What are waiting for patients with American metastatic cancer from their cancer treatment? Most often, they desire a good quality of life, according to a large and rare survey on the subject in this patient population.
Jeremy DeMartini, MD, Department of Psychiatry, University of California, Davis and colleagues in a new study, said that Cure was not even among the top five responses among the 216 participating patients. published in the January issue of Diary of pain management and symptoms.
The most common hope (42% of total responses) was to maintain the quality of life.
The extension of life (32%) was ranked second, followed by tumor stabilization (26%), remission (20%), reaching a milestone (14%), %), and "unreserved" healing (12%). Another five percent hoped for a treatment "tempered by realism" (for example, hoping for treatment, but admitting it was not possible). Thus, even if the two categories of treatment were combined, they still accounted for only 17% of the hopes expressed by the patients.
However, the new study presents an important caveat: the survey was part of a trial conducted from 2012 to 2014, before immunotherapy received widespread publicity – and hype – about the Improved survival and possible treatment of patients with advanced cancer.
In short, the survey data can be dated, to a certain extent.
Times have changed, acknowledged DeMartini in an email to Medscape Medical News.
"Immunotherapy and the promise of other new treatments for many types of cancer give hope to patients and doctors," he said.
Clinicians wishing to put into practice the findings of the survey may have difficulty, suggested Bishal Gyawali, MD, PhD, of Brigham and Women's Hospital in Boston, in a comment posted on his site. Twitter feed on the new results.
Indeed, in terms of substance abuse treatment, the quality of life is not well documented, said Gyawali, who did not participate in the study.
"Unfortunately, nearly half of cancer drug trials do not even include quality of life and a quarter of them will not report it," he tweeted. citing a 2018 study.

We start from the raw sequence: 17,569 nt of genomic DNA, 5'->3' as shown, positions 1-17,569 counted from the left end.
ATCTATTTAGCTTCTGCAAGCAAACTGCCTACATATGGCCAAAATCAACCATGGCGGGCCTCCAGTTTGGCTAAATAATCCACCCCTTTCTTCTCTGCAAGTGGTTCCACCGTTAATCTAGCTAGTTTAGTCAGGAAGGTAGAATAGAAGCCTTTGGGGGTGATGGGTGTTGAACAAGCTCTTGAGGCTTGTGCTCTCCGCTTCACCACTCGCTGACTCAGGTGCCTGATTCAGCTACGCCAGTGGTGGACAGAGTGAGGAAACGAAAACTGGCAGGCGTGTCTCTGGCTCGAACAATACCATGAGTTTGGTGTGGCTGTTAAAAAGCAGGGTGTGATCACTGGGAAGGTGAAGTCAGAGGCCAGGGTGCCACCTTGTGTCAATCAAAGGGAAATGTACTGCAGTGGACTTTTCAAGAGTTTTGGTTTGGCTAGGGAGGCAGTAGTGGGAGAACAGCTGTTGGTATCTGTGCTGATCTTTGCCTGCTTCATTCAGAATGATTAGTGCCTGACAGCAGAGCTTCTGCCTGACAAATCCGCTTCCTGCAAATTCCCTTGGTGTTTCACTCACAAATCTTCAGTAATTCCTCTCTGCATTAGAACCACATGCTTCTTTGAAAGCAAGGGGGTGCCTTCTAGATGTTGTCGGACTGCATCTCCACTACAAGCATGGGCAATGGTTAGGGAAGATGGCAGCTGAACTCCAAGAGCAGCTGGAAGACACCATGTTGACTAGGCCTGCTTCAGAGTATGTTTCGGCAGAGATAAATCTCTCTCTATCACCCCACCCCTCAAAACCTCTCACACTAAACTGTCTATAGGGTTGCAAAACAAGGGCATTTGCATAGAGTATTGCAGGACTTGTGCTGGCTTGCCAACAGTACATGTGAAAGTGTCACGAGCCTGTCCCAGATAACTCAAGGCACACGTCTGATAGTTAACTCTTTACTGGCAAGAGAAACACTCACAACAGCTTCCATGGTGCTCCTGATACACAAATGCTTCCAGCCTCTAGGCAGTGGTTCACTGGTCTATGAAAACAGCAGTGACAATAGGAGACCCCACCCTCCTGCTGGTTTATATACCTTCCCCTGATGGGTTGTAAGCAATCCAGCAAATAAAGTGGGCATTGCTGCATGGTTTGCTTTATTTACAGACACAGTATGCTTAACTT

However, the authors of the study do not discuss this failure.
DeMartini said that anticancer drugs "are not devoid of side effects" and that patients with advanced cancer and their doctors must balance the risks and benefits associated with it.
The authors say that "little is known" about the hopes of treating patients with advanced cancer.
Other studies on the subject have had shortcomings, they say, citing reduced-size samples, the inclusion of patients with serious diseases other than advanced cancer and the inclusion of pennies – sets of types of cancer.
When asked if the lack of substantial data was a surprise given the importance of the question, DeMartini replied, "Yes!"
Authors concerned about hopes of recovery
The new study comes from the VOICE trial, a communication study with the patient. The researchers interviewed 265 patients from the University of Rochester and the University of California at Davis; these patients had a variety of advanced cancers, 50% of which were classified as "aggressive".
After 3 months, 45 patients died and four dropped out of the study, leaving 216 patients for the final results.
Initially, the investigators aroused the hopes of patients during interviews. They asked the following open question: "What do you hope … in your cancer treatment?"
Subsequent interviews at 3 months gave another set of responses, but the relative prevalence of responses "has not changed substantially" from the start, say the authors.
In other words, the quality of life remained the main hope of the second interview. And the cure was still deep.
Study sites are one of its limitations. The authors explain: "Our findings may not be generalized to the entire population of patients with advanced cancer because patients were recruited in only two geographic areas and the sample was mainly white, christian and educated. "
The study used open interviews, which the team transcribed and analyzed. As noted above, this has resulted in eight categories of hope in which 95% of patients' responses could be categorized at both baseline and three months.
The study also asked patients about the discussions they had had about their hopes for cancer treatment and with whom they had discussed these hopes.
Most patients reported discussing their treatment hopes with their partners, family / friends and oncologists. A minority said they discussed their hopes with nurses, primary care physicians, clergy or support groups.
In the logistic regression analysis, the authors are more likely to find a cure for the youngest patients and those who did not talk about their hopes with their primary care physician.
DeMartini explained, "Although primary care physicians do not typically treat cancer directly, they can maintain a long-standing, comprehensive relationship with the patient that is helpful in centering or redefining their hopes."
The authors of the study hope that clinicians will question patients about their hopes of treatment – in order to cope with the likely reality. The authors repeatedly express their concern about the "significant minority" of patients who express hope for treatment, despite metastatic disease.
The study was funded by the National Cancer Institute. From Martinini, his co-authors and Gyawali did not reveal any relevant financial relationship.
Diary of pain management and symptoms. Posted online January 2019. Full Text
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